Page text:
The above are examples of the damage to the people from corruptions of the economic system at home, all products of the “ideologues of the liberalization of capital markets.” In foreign policy, these ideologues joined forces with the “ideologues of the American Empire” to stop the momentum towards a beautiful world of economic common purpose and thereby caused terrible economic damage and war. I offer studies of three disasters of lasting consequence in my book: the CIA’s dumping of the democratically elected leader of Iran in 1953; fundamental errors of policy in Vietnam caused by a small group sharing a narrow cultural conditioning; and the devastation of the Indonesian economy by the combination of hot money and currency speculation followed by IMF actions that made the problem worse.

All of these disasters could have been avoided if America’s priority were economic common purpose and if America had purged the corruptions in our own economic system. America’s image can change quickly, however, because democratic capitalism not only can eliminate material scarcity in the world, but also do it in a moral way that will make it easier to unite people. This economic system that we can present to the world is one that we will be proud of and one we know will have universal appeal.

The priority is to reform the economic system at home first, and then help unite the world in economic common purpose, the only way to stop the violence. It will take hard study and hard work however, because finance capitalism has successfully lobbied  government policy from the beginning and their domination has become even greater during the last quarter century. Reformers must write rules for the economic system that truly have the mission of “controlling currency and credit for the general welfare.” The following policies would be essential in such a reform:

These policy changes in the domestic economy will finally control currency and credit for the general welfare and organize government support to make democratic capitalism the universal system. The following are changes in the international monetary system, needing American support,  that will spread economic freedom and economic common purpose globally:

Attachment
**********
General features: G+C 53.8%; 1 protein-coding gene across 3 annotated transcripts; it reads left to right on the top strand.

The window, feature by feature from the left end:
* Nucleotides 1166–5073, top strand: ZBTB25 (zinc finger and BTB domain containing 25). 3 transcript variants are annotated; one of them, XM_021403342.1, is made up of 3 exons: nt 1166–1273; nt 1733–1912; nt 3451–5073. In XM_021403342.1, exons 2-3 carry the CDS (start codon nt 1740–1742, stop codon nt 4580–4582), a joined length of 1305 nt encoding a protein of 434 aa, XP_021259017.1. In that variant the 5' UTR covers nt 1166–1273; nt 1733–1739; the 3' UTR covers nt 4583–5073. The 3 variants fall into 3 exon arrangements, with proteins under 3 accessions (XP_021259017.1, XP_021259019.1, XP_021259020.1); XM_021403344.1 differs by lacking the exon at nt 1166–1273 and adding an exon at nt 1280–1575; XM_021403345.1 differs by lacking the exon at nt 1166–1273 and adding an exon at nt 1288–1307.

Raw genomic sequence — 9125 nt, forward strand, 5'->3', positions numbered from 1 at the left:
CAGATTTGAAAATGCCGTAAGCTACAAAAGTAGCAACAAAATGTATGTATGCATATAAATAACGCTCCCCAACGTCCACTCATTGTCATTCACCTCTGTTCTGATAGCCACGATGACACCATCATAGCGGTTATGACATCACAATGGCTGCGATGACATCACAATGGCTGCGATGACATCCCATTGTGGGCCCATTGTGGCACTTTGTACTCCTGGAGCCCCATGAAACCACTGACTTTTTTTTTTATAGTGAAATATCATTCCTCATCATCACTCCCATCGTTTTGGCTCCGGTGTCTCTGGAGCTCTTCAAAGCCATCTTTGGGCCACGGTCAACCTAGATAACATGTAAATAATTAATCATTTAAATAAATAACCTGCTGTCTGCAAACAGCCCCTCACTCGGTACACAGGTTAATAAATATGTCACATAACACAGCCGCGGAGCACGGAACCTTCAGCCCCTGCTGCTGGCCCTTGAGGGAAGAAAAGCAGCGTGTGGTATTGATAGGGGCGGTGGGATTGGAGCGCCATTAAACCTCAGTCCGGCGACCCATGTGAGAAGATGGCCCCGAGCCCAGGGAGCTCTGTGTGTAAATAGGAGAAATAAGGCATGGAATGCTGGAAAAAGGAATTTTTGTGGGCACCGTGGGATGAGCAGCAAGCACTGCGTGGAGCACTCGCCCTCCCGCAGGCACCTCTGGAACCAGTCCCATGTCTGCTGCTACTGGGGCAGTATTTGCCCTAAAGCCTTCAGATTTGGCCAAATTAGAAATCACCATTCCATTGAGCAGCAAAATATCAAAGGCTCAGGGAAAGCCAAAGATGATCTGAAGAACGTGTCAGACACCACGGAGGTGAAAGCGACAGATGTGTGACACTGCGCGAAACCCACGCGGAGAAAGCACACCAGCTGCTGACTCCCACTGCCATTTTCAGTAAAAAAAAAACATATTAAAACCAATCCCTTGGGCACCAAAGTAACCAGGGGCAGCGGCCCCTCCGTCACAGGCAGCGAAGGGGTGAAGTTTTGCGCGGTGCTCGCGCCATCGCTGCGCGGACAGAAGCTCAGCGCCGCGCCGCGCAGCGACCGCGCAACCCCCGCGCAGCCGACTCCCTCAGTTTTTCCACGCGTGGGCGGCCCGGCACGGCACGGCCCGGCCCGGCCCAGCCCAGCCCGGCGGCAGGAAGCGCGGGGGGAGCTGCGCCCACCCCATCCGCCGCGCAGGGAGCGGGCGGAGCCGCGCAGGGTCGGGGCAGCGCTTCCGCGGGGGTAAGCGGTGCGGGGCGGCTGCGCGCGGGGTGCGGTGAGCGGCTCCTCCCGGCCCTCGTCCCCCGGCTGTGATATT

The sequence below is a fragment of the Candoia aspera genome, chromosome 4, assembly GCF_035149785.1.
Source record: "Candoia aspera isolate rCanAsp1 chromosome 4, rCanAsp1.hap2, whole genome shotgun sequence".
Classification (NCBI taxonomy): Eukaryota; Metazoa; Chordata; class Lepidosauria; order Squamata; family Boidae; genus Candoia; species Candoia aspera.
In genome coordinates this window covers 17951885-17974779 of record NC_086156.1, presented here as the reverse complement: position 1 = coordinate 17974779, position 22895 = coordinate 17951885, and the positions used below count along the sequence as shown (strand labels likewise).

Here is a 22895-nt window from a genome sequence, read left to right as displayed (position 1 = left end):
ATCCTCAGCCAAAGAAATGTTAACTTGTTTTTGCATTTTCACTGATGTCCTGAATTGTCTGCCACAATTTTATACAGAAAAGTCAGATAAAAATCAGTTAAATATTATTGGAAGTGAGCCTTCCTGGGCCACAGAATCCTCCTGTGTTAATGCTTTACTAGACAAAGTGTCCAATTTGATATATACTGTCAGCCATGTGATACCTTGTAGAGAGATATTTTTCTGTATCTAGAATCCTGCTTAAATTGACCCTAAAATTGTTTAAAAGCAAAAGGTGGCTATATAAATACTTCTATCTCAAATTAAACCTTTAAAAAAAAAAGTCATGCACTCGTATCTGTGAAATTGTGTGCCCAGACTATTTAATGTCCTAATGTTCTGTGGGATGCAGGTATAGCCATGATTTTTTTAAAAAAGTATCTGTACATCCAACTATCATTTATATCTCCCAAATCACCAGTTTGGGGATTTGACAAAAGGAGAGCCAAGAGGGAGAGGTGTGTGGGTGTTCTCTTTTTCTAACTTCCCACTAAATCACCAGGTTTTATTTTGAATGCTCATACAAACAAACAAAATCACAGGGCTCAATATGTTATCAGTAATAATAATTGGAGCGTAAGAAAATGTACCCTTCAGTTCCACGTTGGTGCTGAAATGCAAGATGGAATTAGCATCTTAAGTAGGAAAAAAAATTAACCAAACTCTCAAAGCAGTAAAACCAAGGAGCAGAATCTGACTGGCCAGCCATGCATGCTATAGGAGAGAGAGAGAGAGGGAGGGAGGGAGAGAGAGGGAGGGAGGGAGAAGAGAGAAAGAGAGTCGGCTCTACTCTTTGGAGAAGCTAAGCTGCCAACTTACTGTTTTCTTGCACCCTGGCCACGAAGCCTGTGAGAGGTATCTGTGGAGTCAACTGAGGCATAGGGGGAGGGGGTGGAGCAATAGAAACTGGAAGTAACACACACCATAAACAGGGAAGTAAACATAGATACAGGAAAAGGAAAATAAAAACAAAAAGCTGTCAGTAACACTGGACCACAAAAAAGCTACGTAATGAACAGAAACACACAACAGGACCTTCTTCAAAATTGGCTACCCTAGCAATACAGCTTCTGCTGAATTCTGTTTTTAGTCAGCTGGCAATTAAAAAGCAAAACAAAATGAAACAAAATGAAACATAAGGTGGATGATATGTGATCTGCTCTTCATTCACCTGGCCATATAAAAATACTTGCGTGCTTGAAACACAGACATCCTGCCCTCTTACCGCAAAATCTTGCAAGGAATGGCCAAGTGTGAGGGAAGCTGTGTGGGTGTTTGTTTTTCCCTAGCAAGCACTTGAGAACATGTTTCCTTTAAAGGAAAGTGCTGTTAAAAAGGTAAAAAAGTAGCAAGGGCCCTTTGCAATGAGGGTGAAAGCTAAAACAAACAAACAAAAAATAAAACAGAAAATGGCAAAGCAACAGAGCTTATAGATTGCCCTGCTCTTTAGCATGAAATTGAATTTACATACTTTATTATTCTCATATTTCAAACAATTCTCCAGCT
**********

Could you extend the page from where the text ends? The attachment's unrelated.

It is a long and complicated list but the handlers of money have filled the policy vacuum for a long time. There is no question that democratic power is there for reform; the question is whether enough reform-minded people will do their homework? I believe that these proposed reforms can be pivotal in the 2008 election, and this means that they will be pivotal in the direction of our nation and the world in the 21st century. With American leadership, it can be a world of plenty from economic freedom, and a world of peace from economic common purpose.

Good luck.


Ray Carey
Locust NJ    March 13, 2007

Ray CareyRay Carey

Ray Carey learned through managing companies for 33 years how to change the work culture to provide employees with their best opportunities to develop and contribute. This experience began as a 28 year old plant manager and later president of an electric motor company, and concluded with eighteen years as president , chairman, and CEO of ADT, Inc.

See Carey's autobiography of his work career in chapter two of his first book,

Democratic Capitalism, The Way to a World of Peace and Plenty.

For more information about Ray Carey and his advocacy of democratic capitalism, visit the pages of this website.